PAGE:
• collectables (such as artwork, jewellery, antiques or a wine collection) valued at less than $500.00.

An adjustment of property between parties to a marriage or a de facto relationship involving the sale, transfer or disposal of an asset may give rise to a CGT event.

The former Matrimonial Home

If the former matrimonial home has been the parties’ main residence, it is one of the exceptions under the ITAA and selling, transferring or disposing of it will not attract CGT. If however the property was not the main residence of the parties for a period, the situation may be different. If, for example, the property is rented out as an investment property before the parties live in it as their main residence. In such a situation, a sale, transfer or disposal may attract CGT but the assessment will be restricted to the period during which the property was rented out.

Investment Property

CGT will be assessable on the profit from the sale of an investment property or another non-exempt asset as part of a family law property settlement. It is important that a property settlement considers the payment of CGT on the sale of an asset. If the property is in the parties’ joint names (or an entity controlled by both parties), then both parties will be assessed to pay CGT on their share of the profit. If the property is in the name of only one party (or an entity controlled by one party), then that party will be assessed to pay the CGT. Discounts may apply to reduce the ‘profit’ on which the CGT is assessed.

CGT rollover relief

Where a CGT-liable asset is transferred between the parties (rather than sold) then normally CGT would apply to the transfer. If, however, the transfer of the asset is a consequence of the breakdown of a relationship, then sec 126 of the ITAA allows for “rollover relief” on the transfer. CGT can be disregarded until the party receiving the asset sells, transfers or otherwise disposes of it.

For example, CGT is not payable at the time when an investment property is transferred to a party following the breakdown of a relationship. The party receiving it will be liable to pay the tax on any gain made on a subsequent sale or transfer of the asset.  The CGT is calculated as though that party had owned it since their former partner acquired it, including using their former partner’s cost base for the asset.

Rollover relief only applies if:

  • If the asset is transferred between parties to a marriage or a de facto relationship or from a company or a trust to one of the parties; and
  • The transfer is made in accordance with a court order, an arbitration award, or a financial agreement under the Family Law Act.

Will CGT be included in the property pool?

The leading authority on CGT is the case of Rosati and Rosati, where the Full Court of the Family Court outlined the following principles:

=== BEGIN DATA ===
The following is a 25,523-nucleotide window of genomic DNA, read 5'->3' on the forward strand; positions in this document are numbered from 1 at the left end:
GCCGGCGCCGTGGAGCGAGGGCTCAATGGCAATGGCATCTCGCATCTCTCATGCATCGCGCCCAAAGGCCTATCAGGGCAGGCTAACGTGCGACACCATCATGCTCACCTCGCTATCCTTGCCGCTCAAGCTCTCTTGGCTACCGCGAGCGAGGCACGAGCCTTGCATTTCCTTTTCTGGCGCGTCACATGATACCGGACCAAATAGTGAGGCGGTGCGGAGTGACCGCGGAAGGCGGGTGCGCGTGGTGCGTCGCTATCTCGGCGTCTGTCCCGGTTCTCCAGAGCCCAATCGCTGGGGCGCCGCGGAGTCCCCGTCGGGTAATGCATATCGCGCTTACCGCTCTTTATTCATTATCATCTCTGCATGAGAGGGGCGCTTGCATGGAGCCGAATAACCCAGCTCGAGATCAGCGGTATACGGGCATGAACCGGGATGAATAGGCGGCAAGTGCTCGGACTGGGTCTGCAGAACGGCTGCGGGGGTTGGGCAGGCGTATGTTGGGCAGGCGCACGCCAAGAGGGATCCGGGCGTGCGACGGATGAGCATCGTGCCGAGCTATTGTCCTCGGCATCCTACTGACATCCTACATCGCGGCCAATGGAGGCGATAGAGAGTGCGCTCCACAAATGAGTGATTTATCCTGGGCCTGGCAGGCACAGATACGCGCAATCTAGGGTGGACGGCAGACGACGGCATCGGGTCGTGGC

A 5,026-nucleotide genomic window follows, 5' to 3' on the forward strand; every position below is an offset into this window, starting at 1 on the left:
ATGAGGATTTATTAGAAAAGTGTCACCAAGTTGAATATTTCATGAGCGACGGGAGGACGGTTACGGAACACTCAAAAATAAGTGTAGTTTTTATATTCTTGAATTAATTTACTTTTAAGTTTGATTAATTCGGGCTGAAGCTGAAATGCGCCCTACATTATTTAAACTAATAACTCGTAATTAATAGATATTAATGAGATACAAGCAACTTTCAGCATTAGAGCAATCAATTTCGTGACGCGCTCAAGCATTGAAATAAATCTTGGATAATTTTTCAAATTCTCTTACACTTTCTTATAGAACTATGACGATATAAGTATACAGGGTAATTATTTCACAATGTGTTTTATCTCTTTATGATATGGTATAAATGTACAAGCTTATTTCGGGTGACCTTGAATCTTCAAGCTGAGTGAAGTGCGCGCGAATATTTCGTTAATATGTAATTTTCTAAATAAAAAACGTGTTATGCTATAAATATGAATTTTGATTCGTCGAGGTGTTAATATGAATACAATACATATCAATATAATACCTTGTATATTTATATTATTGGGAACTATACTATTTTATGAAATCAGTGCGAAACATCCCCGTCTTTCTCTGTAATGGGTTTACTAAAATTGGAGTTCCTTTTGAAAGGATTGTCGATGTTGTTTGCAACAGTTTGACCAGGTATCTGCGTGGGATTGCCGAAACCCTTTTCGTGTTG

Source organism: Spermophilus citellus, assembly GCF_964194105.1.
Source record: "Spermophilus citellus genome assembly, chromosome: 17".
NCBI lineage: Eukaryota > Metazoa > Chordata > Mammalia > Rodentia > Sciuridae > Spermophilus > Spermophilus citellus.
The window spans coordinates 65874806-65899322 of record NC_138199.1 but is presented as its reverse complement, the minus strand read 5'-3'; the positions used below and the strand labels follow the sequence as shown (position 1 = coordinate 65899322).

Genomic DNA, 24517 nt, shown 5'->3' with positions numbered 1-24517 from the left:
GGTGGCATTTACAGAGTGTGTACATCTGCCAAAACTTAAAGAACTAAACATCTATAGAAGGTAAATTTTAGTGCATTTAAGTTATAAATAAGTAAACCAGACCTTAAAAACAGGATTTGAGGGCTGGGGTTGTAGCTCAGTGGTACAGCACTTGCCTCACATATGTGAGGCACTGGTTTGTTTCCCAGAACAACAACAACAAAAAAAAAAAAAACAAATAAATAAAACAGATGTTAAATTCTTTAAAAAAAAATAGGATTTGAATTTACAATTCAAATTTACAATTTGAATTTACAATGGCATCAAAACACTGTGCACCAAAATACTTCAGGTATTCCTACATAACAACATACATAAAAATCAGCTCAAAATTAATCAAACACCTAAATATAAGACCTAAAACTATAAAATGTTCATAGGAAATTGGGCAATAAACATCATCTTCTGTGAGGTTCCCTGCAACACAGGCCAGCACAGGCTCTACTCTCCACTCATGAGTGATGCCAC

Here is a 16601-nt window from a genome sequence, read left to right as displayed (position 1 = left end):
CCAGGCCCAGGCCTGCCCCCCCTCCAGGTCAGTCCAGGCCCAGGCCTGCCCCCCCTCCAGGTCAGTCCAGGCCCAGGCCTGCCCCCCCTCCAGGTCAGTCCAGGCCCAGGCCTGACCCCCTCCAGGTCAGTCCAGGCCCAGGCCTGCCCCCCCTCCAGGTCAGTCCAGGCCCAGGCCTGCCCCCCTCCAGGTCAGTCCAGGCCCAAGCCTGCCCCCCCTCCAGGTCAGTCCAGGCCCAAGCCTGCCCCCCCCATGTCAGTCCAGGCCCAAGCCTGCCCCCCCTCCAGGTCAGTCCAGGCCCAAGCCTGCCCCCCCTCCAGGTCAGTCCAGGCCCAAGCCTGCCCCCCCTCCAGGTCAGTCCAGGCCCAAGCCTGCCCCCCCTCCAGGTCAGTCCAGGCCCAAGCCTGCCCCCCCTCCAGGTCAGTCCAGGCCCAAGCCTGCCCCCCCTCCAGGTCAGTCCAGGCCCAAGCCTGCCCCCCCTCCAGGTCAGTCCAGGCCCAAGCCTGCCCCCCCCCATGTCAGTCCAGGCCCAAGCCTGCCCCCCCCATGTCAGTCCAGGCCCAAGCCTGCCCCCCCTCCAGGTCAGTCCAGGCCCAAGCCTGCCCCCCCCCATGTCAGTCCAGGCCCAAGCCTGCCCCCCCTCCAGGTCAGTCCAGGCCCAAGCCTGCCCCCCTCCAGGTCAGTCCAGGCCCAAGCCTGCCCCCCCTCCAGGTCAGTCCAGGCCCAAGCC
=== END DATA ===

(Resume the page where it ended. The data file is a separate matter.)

1. Whether the incidence of CGT should be taken into account in valuing a particular asset varies according to the circumstances of the case, including the method of valuation applied to the particular asset, the likelihood or otherwise of that asset being realised in the foreseeable future, the circumstances of its acquisition and the evidence of the parties as to their intentions in relation to that asset.
  2. If the Court orders the sale of an asset, or is satisfied that a sale of it is inevitable, or would probably occur in the near future, or if the asset is one which was acquired solely as an investment and with a view to its ultimate sale for profit, then, generally, allowance should be made for any capital gains tax payable upon such a sale in determining the value of that asset for the purpose of the proceedings.
  3. If none of the circumstances referred to in (2) applies to a particular asset, but the Court is satisfied that there is a significant risk that the asset will have to be sold in the short to midterm, then the Court, whilst not making allowance for the capital gains tax payable on such a sale in determining the value of the asset, may take that risk into account as a relevant s 75(2) factor, the weight to be attributed to that factor varying according to the degree of the risk and the length of the period within which the sale may occur.
  4. There may be special circumstances in a particular case which, despite the absence of any certainty or even likelihood of a sale of an asset in the foreseeable future, make it appropriate to take the incidence of capital gains tax into account in valuing that asset. In such a case, it may be appropriate to take the capital gains tax into account at its full rate, or at some discounted rate, having regard to the degree of risk of a sale occurring and/or the length of time which is likely to elapse before that occurs.”

Whether CGT will be taken into account in calculating the net asset pool will depend upon the circumstances of that individual case.